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Jigger and Pony
Photograph: Jigger & Pony

The future of Singapore’s bar scene

With many bars opening on June 19, here’s a look at how the bar scene has changed and how it plans to recover

Nicole-Marie Ng
Written by
Nicole-Marie Ng
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Here’s what a typical Friday night used to look like: you meet up with friends for some TGIF drinks, you start the night at a bar close to the office before hopping to the next one and the next one, squeezing through other revellers and sometimes sharing what little counter space you’ve been allocated with strangers. You take a sip from a friend’s drink, maybe make conversation with the people next to you once you’re a couple of glasses deep and you end the night with new friends on a party bus on the way to a club.

But as we enter Phase 2, those days look far behind us. Heck, they might not ever return. The current measures state that we can only go out in groups of up to five (and wear a mask while we’re at it). Most watering holes have switched to a reservations-only policy so you can forget about any spontaneous drunk decisions and we all have to do our part and be responsible to help stop the spread.

The future of drinking has arrived – and it looks nothing like what we’ve seen before. But just how different will things be? We speak with some industry leaders to find out.

RECOMMENDED A live list of bars that are opening from June 19

The long road to recovery
Photograph: Harry's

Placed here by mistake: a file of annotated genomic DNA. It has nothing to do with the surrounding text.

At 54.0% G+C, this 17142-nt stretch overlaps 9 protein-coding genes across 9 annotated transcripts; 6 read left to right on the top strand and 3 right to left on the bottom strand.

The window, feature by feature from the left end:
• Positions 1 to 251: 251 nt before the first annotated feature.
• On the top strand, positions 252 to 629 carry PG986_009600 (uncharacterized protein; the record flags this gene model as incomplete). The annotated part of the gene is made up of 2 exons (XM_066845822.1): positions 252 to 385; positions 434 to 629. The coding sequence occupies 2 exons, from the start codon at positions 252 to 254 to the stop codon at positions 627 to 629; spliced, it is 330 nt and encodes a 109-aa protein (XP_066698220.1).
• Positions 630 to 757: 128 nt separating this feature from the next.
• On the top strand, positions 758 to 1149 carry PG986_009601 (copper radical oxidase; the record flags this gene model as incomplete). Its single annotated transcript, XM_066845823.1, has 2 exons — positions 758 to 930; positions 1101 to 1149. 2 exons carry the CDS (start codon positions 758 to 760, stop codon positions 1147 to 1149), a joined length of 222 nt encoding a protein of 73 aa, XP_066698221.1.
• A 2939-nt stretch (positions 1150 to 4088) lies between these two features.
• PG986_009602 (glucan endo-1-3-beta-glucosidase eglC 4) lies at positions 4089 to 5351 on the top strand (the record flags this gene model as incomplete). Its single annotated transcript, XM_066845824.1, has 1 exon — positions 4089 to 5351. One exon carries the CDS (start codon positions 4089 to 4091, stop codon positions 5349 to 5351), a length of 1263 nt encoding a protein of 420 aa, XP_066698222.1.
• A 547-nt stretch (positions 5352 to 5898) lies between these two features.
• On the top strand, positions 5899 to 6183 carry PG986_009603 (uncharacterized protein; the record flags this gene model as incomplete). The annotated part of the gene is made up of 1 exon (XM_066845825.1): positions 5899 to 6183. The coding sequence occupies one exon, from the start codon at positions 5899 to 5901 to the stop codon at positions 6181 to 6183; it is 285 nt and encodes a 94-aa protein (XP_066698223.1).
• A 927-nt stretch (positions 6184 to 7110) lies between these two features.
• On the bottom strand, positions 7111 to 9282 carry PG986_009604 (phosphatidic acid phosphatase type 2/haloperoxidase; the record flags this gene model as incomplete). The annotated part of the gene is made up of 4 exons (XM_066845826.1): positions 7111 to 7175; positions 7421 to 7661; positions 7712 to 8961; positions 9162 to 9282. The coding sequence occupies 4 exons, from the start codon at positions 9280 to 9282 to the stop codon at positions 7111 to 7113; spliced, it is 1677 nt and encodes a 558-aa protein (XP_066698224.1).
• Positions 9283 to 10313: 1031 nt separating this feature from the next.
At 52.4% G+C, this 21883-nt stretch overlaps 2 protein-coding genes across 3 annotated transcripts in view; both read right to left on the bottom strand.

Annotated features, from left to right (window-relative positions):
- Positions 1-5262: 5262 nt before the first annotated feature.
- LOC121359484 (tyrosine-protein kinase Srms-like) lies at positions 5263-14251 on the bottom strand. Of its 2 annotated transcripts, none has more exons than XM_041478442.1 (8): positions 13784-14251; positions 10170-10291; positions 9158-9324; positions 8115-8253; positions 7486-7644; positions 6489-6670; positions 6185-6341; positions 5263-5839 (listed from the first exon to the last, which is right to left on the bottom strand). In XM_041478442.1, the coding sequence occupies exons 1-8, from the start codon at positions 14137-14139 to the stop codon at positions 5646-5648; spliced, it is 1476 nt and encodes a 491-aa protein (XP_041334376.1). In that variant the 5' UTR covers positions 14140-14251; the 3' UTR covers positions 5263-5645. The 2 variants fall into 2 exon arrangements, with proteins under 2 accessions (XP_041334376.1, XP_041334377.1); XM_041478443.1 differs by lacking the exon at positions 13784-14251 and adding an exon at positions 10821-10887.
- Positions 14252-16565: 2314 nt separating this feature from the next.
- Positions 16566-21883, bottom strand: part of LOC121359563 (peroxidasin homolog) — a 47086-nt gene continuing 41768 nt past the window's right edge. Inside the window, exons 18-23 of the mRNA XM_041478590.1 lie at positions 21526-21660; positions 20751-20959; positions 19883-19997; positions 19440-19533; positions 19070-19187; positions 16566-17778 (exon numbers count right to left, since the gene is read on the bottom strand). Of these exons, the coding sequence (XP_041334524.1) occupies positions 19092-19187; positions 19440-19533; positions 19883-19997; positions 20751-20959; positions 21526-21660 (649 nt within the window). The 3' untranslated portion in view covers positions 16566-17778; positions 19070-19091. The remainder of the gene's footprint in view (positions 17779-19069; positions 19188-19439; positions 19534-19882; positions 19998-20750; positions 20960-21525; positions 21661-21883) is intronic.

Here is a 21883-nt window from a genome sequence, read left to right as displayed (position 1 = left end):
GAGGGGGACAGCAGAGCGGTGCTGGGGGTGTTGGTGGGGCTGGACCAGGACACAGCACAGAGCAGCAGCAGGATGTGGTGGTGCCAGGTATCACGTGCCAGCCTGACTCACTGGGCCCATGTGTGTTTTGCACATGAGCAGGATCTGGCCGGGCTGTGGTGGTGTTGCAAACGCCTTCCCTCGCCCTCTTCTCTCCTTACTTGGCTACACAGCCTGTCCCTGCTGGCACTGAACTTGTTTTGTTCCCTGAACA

The long road to recovery

You don’t have to look very far to spot the impact Covid-19 has had on the food and beverage (F&B) industry. From notable bar closures and businesses pressing pause to the industry-wide drop in sales.

“Our business has seen a drastic decline in revenue since the outbreak,” says Nasen Thiagarajan, the CEO of Harry’s International. “Tourist-dependant areas like Resorts World Sentosa, Changi Airport and Esplanade were directly impacted and we had to close our outlets because there were simply no visitors. Before the circuit breaker, [we also] saw a drop in footfall by 50 to 70 percent in the CBD due to social distancing measures and people working from home.

Offering delivery has not softened the blow. While businesses have seen an increase in food delivery orders, this barely makes up for the overall drop in outlet sales. “Pre-circuit breaker, delivery made up one percent of Harry’s total revenue,” Nasen shares. “During the circuit breaker, there was a 400 percent increase in food delivery orders, but that still only makes up four to five percent of our previous revenue.”

“When Harry’s opens for dine-in, an optimistic result is to achieve 50 percent of what we were earning pre-Covid. This will help keep our business afloat, even though it’s not the same as before.”